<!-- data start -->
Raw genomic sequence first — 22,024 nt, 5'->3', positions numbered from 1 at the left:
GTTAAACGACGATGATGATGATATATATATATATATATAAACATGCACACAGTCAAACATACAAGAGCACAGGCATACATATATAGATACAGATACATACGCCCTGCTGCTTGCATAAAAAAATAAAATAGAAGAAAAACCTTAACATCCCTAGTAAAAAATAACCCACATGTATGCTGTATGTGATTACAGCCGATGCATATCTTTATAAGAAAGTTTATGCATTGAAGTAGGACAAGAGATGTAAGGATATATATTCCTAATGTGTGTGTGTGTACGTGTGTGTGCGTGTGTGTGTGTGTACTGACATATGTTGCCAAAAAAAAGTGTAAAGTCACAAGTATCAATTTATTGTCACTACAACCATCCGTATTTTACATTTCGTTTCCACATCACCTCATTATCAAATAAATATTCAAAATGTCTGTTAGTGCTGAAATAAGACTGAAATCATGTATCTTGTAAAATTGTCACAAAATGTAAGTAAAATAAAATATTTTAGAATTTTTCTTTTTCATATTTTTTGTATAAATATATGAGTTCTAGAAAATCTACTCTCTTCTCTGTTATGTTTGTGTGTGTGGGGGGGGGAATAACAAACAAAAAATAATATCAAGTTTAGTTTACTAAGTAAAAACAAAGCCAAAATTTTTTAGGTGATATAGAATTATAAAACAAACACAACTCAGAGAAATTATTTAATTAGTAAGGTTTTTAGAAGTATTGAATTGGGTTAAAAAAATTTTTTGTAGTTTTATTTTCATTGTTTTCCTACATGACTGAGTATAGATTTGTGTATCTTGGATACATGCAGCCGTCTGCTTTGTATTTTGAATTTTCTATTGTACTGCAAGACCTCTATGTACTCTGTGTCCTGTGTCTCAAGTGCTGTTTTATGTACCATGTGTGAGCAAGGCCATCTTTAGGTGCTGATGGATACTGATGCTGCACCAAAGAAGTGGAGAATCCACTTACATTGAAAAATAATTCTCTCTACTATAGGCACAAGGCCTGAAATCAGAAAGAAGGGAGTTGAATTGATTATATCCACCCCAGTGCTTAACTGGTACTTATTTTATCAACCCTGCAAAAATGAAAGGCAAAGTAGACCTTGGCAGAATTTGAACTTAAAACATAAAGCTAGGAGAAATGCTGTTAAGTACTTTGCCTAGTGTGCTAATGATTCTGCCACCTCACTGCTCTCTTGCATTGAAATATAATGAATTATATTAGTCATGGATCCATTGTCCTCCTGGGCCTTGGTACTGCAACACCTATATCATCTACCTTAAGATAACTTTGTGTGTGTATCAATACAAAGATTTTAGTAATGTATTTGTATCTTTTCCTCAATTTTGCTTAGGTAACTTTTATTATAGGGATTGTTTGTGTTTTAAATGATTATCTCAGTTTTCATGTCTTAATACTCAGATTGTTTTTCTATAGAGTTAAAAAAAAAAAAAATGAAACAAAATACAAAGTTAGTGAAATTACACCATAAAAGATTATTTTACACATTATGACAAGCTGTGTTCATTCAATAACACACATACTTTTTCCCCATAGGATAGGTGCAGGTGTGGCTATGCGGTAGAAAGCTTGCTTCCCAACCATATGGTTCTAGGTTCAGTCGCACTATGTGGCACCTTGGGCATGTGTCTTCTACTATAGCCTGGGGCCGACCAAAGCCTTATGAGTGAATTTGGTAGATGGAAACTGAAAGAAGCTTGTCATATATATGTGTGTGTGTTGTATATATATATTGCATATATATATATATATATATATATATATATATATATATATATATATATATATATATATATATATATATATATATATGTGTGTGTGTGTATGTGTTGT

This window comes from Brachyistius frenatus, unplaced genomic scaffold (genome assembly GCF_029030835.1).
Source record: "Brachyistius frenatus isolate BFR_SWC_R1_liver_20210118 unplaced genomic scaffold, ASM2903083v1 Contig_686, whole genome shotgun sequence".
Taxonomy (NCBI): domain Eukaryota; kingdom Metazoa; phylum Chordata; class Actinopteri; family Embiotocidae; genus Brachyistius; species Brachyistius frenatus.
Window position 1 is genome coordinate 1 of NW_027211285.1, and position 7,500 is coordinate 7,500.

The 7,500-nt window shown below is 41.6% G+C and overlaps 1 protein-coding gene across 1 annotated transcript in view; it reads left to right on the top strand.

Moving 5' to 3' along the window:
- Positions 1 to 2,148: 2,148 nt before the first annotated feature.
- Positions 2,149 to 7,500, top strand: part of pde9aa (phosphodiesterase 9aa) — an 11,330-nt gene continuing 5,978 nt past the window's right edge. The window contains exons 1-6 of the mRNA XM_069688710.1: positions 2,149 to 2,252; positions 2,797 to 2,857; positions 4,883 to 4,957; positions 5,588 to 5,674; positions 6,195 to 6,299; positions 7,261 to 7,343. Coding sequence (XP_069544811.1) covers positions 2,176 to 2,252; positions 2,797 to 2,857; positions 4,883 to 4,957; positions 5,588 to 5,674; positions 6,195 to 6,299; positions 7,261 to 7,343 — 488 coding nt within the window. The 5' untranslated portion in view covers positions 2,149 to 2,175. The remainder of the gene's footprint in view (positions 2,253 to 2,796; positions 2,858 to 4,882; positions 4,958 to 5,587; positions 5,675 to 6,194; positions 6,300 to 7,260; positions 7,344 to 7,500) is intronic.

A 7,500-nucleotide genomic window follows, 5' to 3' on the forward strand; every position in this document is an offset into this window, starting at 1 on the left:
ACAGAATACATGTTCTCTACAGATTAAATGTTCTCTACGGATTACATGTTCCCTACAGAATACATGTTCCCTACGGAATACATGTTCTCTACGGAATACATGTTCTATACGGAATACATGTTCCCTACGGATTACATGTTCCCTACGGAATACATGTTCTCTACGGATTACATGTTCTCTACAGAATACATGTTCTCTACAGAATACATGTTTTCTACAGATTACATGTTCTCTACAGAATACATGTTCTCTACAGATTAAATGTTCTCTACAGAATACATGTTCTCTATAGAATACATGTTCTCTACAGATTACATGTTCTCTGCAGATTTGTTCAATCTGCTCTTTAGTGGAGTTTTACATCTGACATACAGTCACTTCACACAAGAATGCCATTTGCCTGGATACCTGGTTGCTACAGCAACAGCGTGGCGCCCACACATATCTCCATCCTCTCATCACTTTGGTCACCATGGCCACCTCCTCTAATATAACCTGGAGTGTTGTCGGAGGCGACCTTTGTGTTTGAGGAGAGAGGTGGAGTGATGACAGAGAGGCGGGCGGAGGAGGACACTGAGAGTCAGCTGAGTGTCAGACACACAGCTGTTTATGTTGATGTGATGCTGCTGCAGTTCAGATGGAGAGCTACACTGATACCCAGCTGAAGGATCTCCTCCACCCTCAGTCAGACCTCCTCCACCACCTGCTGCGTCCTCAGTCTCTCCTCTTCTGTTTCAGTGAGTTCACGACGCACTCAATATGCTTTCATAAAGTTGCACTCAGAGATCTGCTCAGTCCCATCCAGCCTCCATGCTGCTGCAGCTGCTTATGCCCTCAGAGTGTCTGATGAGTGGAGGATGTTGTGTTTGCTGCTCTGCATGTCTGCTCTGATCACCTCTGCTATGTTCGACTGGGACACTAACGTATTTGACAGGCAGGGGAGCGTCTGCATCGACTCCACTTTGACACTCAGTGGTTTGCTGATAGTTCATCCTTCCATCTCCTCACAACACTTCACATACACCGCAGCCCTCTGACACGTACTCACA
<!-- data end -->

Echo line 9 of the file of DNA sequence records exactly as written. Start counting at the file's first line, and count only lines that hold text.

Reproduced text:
- Positions 1 to 2,148: 2,148 nt before the first annotated feature.